Why “Rampage” Hasn’t Really Beaten the Video Game Movie Curse

Matthew Loffhagen
Warner Bros
(Photo: Warner Bros)

Dwayne Johnson is in a good mood at the moment. Triumphantly, the wrestler-turned actor has announced, far and wide, that his latest movie, “Rampage”, has beaten the video game movie curse.

53% on Rotten Tomatoes! Read it and weep!

Do you know what? I do feel like weeping. If 50% on Rotten Tomatoes (the movie has subsequently fallen a few points) is the benchmark for success with this genre of movies, then I can’t help but feel incredibly depressed about the state of movies in general.

For the record, “Rampage” has an average critic rating of 5.3/10, which is the more important metric – the Tomatometer only measures general positivity, and it’s hard for anyone to be negative in a review when The Rock is paying such close attention to what they’re writing.

Dwayne Johnson Rampage
Source: Warner Bros

For the record, “Rampage” has barely scored higher than the last movie to feature Johnson and director Brad Peyton’s joint efforts – “San Andreas” scored 50% on the Tomatometer and a 5.2/10 average score, and nobody actually liked that movie at all when all was said and done.

The Curse Has Lifted?

Let’s have a think about Johnson’s claim that the video game curse has finally been broken.

Generally, the idea behind the curse is that nobody has ever successfully made a good video game movie, and Johnson now insists that “Rampage” is not utterly terrible, so it’s naturally a triumph.

Except, of course, an incredibly average movie is not the same as a good movie. Johnson and Peyton have still failed to make something that’s anything more than barely watchable.

“Prince of Persia” was the previous best of the bunch with regards to video game movies, and it had a Rotten Tomatoes score of just 36%. If we delve a little deeper, though, we can see that this movie had an average critic score of an even 5/10.

In other words, “Rampage” isn’t significantly better than what has come before; it’s marginally more enjoyable, but critics and fans alike are going much easier on it.

Tomb Raider Trailer
Source: Warner Bros

Here’s the real kicker, though: this year’s “Tomb Raider” scores a Tomatometer score of 49%, meaning that at first glance, “Rampage” is a more well received movie.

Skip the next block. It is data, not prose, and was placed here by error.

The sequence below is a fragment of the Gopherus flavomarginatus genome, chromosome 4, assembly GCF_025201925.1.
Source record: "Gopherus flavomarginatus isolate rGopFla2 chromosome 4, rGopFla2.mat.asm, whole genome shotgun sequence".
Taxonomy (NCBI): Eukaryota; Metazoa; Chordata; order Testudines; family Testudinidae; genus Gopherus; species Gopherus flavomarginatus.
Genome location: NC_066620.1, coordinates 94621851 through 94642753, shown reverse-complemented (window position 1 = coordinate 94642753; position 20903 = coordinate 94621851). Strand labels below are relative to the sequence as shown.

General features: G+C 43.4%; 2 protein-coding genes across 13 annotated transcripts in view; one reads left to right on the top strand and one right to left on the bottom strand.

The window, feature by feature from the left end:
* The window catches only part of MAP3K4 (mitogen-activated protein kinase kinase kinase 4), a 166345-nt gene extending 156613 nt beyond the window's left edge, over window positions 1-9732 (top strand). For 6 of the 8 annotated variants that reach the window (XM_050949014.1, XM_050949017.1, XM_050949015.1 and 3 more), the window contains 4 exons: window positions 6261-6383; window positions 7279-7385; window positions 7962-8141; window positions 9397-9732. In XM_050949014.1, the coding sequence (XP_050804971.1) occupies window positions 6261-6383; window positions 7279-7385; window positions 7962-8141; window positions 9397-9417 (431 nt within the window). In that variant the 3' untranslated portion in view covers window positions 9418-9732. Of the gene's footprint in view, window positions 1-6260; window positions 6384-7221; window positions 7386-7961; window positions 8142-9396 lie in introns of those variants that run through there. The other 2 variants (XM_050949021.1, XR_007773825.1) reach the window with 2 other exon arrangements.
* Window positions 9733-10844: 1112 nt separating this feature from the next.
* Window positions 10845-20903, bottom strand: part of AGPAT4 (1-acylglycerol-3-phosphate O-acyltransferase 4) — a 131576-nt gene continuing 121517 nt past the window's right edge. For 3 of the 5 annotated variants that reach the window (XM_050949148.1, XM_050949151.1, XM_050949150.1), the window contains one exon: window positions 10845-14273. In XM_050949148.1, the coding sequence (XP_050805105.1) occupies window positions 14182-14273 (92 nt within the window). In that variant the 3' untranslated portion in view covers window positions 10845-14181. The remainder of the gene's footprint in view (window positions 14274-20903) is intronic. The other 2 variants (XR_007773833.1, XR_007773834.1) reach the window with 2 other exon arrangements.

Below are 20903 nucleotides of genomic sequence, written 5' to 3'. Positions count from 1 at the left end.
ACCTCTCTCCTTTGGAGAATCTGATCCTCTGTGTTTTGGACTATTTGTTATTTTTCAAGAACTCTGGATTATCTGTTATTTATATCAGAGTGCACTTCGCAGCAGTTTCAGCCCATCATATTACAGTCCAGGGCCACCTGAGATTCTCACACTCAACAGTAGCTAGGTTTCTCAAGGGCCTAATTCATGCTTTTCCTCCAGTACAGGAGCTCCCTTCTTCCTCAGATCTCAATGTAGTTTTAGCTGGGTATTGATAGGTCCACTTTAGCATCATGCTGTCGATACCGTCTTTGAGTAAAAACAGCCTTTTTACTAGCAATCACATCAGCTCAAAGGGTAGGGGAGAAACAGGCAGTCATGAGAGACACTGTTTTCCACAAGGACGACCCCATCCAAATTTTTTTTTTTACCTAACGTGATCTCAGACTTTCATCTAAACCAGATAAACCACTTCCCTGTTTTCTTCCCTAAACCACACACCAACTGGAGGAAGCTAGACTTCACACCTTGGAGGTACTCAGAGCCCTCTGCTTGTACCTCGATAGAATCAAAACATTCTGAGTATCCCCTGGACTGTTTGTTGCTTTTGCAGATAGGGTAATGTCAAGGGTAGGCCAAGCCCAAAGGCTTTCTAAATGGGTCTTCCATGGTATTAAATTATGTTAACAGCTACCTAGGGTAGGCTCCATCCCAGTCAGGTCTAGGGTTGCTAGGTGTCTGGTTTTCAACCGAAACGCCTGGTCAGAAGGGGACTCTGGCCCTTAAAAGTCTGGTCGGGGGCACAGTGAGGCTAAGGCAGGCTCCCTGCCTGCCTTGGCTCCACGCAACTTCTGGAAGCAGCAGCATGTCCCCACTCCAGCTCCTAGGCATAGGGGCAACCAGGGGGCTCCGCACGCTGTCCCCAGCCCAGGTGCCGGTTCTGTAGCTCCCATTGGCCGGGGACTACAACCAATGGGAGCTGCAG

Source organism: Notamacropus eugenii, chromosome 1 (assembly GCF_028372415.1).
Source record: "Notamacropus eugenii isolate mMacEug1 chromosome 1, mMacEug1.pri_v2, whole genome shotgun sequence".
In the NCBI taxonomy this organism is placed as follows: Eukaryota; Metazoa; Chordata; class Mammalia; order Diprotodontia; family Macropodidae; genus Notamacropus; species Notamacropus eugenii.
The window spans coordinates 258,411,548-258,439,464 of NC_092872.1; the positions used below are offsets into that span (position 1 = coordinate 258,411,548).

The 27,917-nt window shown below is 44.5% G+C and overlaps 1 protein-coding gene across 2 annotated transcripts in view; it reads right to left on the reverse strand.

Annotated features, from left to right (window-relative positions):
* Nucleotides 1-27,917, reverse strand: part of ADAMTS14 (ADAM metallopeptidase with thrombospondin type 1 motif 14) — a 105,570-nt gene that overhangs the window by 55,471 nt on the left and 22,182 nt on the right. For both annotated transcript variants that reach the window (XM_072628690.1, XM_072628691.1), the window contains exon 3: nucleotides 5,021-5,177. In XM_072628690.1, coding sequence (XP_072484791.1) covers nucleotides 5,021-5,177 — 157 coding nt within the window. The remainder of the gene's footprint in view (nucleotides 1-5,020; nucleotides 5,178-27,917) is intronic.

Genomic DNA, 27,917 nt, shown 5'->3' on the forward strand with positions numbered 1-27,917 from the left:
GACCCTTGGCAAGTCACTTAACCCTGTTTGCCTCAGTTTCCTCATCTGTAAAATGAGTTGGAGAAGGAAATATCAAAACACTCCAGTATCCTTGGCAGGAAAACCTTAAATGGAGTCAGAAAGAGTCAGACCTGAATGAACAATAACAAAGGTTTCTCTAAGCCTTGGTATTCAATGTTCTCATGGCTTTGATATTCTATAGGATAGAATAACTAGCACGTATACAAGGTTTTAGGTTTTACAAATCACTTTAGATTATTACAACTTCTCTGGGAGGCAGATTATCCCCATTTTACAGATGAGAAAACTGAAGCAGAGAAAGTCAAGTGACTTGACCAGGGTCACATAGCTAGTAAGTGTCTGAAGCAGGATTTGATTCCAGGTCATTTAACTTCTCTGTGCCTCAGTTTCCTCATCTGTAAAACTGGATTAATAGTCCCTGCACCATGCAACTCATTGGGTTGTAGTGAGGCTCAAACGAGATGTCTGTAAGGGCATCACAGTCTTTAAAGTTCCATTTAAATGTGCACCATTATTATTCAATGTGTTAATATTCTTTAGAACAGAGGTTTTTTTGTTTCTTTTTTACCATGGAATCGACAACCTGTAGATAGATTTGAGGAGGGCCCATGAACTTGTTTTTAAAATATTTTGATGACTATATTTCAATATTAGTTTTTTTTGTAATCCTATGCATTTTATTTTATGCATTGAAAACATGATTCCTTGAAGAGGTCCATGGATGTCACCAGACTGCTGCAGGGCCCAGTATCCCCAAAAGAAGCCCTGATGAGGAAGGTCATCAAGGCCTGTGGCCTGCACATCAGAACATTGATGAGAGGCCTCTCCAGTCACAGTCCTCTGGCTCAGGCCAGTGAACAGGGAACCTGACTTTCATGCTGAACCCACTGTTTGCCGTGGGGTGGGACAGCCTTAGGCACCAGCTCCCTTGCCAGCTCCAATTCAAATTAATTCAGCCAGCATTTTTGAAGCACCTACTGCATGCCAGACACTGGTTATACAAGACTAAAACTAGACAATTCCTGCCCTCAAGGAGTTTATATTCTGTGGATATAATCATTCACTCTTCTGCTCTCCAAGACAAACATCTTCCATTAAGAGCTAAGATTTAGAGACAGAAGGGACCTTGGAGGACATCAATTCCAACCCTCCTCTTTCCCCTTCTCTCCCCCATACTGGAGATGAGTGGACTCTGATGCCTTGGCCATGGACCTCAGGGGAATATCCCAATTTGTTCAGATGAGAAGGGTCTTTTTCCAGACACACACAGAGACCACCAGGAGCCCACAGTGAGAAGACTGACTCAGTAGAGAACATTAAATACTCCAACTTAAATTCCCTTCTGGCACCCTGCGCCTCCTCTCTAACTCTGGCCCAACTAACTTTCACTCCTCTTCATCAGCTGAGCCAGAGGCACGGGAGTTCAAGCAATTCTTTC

In reality, though, “Tomb Raider” has an average critic score of 5.4/10.

Yes, that’s right. “Tomb Raider” reviewed better than “Rampage”.

It’s funny how numbers work, isn’t it? Math doesn’t lie.

Defining Video Game Movies

Let’s talk now about the second problem with The Rock’s claims. After all, critic reviews are only part of the story.

According to Dwayne Johnson, “Rampage” is the best video game movie ever made. This, though, only holds true if we include a very narrow definition of video game movies.

What is a video game movie? Is it a movie based on a video game? Or a movie about a video game?

While direct adaptations of video games have proven (and still prove) to be incredibly difficult, moviemakers have been crafting fantastic pieces of film fiction about games for years.

The solution seems to be not to try and make a game that’s all about a single gaming franchise, but rather to make a movie that feels like playing a video game.

Whenever someone says that we’ve never had a good video game movie, I can’t help but point one pudgy, Cheeto-encrusted finger at “Wreck-it-Ralph”. This movie is a story about “Donkey Kong” in all but namesake, and it deserves more credit for making all video game bad guys, even Dr Robotnik (yes, that’s his name!) feel human and relatable.

Scott Pilgrim
Source: Universal

Then, there’s “Scott Pilgrim vs the World”, which is one of the more visually stunning creations ever to come from Edgar Wright. Yes, it’s based on a comic book series, but both the comic, and the film, are based on video game tropes.

If you need another example, look no further than “Ready Player One”. Steven Spielberg insists that it’s not a video game movie, but then, nobody is quite sure whether he actually knows what a video game is. He thought the “E.T.” game on the Atari 2600 was a work of “genius”.

Better Than Nothing

So when Dwayne Johnson brags about the success of his latest film, and how he finally broke the video game curse, bear in mind that there have been oh, so many video game movies before that have reviewed better, and won the hearts and minds of a wider audience.

If you like “Rampage”, then good for you, but I’m tired of settling for mediocrity with my video game movies. I want a genuinely great film, and I won’t settle for anything less, no matter how big Dwayne Johnson’s arms might be.